We renew calls for the Australian Government to return half of the fuel excise to fix roads. A $3.87 billion funding backlog is needed to bring NSW council roads up to a ‘satisfactory condition’.
The definition of ‘satisfactory condition’ is council’s estimated cost to bring the road to an acceptable standard. It does not include any planned enhancements to existing roads. It’s for the basics including fixing pot holes, repainting faded lines and gutters.
The NRMA report, Funding Local Roads used figures submitted by 152 NSW local councils to the NSW Government as part of their annual reporting obligations that summarised the money needed to fix local roads.
In metropolitan Sydney, councils have stated that $911 million was needed for road works while regional NSW councils needed $2.96 billion in funding.
Sydney metropolitan councils requiring the most money to bring their local roads up to a satisfactory condition were:
- Liverpool – $149.6 million;
- Ku-Ring-Gai – $110.3 million;
- Sutherland – $67.9 million;
- Hawkesbury – $62.6 million; and
- Blacktown – $60.4 million.
NRMA President Wendy Machin said some local councils would take years to clear their backlog of roadworks at current funding levels.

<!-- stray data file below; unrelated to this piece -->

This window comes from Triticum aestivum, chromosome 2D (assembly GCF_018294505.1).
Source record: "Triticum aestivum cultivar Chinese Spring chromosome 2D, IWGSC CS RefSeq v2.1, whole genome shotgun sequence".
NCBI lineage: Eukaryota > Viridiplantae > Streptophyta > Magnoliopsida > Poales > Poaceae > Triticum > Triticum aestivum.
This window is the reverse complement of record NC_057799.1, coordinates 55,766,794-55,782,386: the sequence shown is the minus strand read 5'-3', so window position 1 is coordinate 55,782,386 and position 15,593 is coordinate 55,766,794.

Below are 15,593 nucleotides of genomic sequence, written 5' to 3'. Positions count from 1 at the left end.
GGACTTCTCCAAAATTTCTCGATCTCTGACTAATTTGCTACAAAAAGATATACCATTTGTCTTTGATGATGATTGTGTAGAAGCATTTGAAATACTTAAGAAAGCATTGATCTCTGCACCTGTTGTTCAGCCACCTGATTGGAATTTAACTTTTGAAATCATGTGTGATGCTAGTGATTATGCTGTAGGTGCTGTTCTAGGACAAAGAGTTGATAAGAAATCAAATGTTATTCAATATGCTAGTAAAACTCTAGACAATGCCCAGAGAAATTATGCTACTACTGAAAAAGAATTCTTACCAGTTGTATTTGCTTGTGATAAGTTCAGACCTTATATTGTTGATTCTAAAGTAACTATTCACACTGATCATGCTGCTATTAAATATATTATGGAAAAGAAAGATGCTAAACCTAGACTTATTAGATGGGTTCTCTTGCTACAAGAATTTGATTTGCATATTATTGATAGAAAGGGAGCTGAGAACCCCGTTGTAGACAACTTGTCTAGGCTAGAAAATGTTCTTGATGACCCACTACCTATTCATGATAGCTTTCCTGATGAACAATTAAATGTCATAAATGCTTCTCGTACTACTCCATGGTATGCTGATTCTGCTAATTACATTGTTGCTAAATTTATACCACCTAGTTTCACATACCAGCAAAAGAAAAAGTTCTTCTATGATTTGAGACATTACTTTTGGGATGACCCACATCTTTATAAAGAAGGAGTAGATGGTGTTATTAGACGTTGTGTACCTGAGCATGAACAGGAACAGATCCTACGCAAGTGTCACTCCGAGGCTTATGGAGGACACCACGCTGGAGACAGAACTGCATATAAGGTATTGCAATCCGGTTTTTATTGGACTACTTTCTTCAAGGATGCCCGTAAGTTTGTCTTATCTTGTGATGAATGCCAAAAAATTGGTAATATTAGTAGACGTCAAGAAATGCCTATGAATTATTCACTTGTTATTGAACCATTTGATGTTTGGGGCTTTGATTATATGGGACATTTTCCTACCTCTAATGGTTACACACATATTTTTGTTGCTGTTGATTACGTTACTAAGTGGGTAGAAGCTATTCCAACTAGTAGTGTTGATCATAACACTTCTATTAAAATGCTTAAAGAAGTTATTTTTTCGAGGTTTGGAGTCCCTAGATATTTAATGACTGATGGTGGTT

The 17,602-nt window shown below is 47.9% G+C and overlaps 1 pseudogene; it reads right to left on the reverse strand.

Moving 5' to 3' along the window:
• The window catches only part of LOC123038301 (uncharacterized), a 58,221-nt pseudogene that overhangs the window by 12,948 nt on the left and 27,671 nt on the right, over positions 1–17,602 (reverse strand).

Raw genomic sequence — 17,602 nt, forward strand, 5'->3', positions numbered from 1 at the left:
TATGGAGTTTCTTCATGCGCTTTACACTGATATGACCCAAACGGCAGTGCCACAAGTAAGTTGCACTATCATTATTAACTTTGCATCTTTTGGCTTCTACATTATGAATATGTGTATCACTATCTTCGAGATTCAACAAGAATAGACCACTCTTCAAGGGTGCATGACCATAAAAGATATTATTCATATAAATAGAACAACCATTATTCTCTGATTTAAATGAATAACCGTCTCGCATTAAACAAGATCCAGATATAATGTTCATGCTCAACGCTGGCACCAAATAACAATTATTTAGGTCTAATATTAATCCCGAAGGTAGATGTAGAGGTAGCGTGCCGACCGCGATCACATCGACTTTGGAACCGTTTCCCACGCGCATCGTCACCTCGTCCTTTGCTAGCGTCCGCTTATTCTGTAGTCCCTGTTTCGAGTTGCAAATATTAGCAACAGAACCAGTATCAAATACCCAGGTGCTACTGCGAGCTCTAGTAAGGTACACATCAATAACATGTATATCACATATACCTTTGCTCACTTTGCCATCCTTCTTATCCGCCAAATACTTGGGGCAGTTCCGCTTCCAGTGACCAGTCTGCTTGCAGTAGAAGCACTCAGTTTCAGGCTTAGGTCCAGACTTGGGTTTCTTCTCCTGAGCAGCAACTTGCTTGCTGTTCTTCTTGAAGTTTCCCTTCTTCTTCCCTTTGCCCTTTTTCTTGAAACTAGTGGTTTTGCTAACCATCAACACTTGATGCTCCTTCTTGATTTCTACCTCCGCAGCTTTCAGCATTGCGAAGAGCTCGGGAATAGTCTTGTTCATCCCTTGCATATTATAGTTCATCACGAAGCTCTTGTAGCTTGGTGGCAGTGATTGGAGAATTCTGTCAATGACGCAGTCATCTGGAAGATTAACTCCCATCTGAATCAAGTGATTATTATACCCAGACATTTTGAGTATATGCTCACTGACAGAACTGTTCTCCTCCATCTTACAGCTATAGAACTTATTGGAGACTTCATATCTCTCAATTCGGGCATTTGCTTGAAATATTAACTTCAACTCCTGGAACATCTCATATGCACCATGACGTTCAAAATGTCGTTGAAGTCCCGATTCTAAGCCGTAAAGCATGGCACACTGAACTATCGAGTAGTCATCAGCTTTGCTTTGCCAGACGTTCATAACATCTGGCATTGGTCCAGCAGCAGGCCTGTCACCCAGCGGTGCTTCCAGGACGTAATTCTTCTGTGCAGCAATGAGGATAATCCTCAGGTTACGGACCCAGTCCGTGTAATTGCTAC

“Some councils have no choice but to let bad roads get worse – the money is simply not there for them to fix roads within their boundaries,” Ms Machin said.
“It’s not the local councils who are to blame as the money they’re requesting isn’t for glitz and glamour – it’s for the basics including fixing pot holes, repainting faded lines and gutters.
“The problem in regional NSW is even worse than Sydney with almost $3 billion needed. Heavy rain can deteriorate local roads and this is why many regional councils are simply allowing previously sealed roads to turn to dirt.
“Fixing local roads also benefits the community as the cost of crashes to the NSW economy amounts to $2 billion each year.”
Funding Local Roads explores options to help clear the $4 billion needed to bring local council roads up to a satisfactory condition. These include a greater return to councils from the Australian Government’s fuel excise tax, increasing the NSW Government’s Local Infrastructure Backlog Fund and lower interest lending to councils.
Currently, $15 billion is collected by the Australian Government for all road users, from the fuel excise levy at a rate of 38.143 cents per litre for unleaded and diesel fuel purchases. Only 10 cents out of 38.143 cents collected from Australian motorists is returned to the road network.
Ms Machin said annual Australian Government investment in the NSW road network has varied between $3.6 billion and $6.2 billion over the past six years but more was needed.
“We are calling on the Australian Government to return at least half of the fuel excise tax collected into road funding and for a pre-determined allocation to go directly to local councils to help ease the $4 billion black hole that NSW councils are facing,” Ms Machin said.
What do you think? Do your local roads need investment?